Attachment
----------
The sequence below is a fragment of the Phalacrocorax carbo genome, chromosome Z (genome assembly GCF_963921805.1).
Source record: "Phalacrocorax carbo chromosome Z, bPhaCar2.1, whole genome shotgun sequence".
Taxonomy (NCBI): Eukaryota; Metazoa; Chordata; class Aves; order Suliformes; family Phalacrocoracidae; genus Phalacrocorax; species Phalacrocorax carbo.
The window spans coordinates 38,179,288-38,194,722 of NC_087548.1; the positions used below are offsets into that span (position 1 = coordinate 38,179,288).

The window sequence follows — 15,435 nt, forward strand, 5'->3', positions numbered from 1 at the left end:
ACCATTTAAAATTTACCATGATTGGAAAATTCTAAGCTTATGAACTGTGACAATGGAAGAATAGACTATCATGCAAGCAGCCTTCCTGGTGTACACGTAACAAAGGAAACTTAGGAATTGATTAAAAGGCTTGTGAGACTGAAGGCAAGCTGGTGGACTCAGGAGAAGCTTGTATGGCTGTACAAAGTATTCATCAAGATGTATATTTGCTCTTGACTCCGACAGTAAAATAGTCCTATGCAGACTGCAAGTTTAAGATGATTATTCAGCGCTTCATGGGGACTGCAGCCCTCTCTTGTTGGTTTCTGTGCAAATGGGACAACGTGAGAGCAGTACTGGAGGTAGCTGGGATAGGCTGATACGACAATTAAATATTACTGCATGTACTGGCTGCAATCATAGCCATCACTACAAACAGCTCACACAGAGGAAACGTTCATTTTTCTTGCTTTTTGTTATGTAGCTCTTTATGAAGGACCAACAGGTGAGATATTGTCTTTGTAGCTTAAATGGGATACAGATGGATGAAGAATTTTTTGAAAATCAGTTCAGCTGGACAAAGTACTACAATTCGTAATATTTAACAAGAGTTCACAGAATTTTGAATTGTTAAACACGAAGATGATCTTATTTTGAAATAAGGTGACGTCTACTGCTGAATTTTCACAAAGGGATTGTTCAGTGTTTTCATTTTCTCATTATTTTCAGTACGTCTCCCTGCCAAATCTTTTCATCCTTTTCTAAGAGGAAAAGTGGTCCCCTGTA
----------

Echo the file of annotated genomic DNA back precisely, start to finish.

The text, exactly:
The sequence below is a fragment of the Phalacrocorax carbo genome, chromosome Z (genome assembly GCF_963921805.1).
Source record: "Phalacrocorax carbo chromosome Z, bPhaCar2.1, whole genome shotgun sequence".
Taxonomy (NCBI): Eukaryota; Metazoa; Chordata; class Aves; order Suliformes; family Phalacrocoracidae; genus Phalacrocorax; species Phalacrocorax carbo.
The window spans coordinates 38,179,288-38,194,722 of NC_087548.1; the positions used below are offsets into that span (position 1 = coordinate 38,179,288).

The window sequence follows — 15,435 nt, forward strand, 5'->3', positions numbered from 1 at the left end:
ACCATTTAAAATTTACCATGATTGGAAAATTCTAAGCTTATGAACTGTGACAATGGAAGAATAGACTATCATGCAAGCAGCCTTCCTGGTGTACACGTAACAAAGGAAACTTAGGAATTGATTAAAAGGCTTGTGAGACTGAAGGCAAGCTGGTGGACTCAGGAGAAGCTTGTATGGCTGTACAAAGTATTCATCAAGATGTATATTTGCTCTTGACTCCGACAGTAAAATAGTCCTATGCAGACTGCAAGTTTAAGATGATTATTCAGCGCTTCATGGGGACTGCAGCCCTCTCTTGTTGGTTTCTGTGCAAATGGGACAACGTGAGAGCAGTACTGGAGGTAGCTGGGATAGGCTGATACGACAATTAAATATTACTGCATGTACTGGCTGCAATCATAGCCATCACTACAAACAGCTCACACAGAGGAAACGTTCATTTTTCTTGCTTTTTGTTATGTAGCTCTTTATGAAGGACCAACAGGTGAGATATTGTCTTTGTAGCTTAAATGGGATACAGATGGATGAAGAATTTTTTGAAAATCAGTTCAGCTGGACAAAGTACTACAATTCGTAATATTTAACAAGAGTTCACAGAATTTTGAATTGTTAAACACGAAGATGATCTTATTTTGAAATAAGGTGACGTCTACTGCTGAATTTTCACAAAGGGATTGTTCAGTGTTTTCATTTTCTCATTATTTTCAGTACGTCTCCCTGCCAAATCTTTTCATCCTTTTCTAAGAGGAAAAGTGGTCCCCTGTA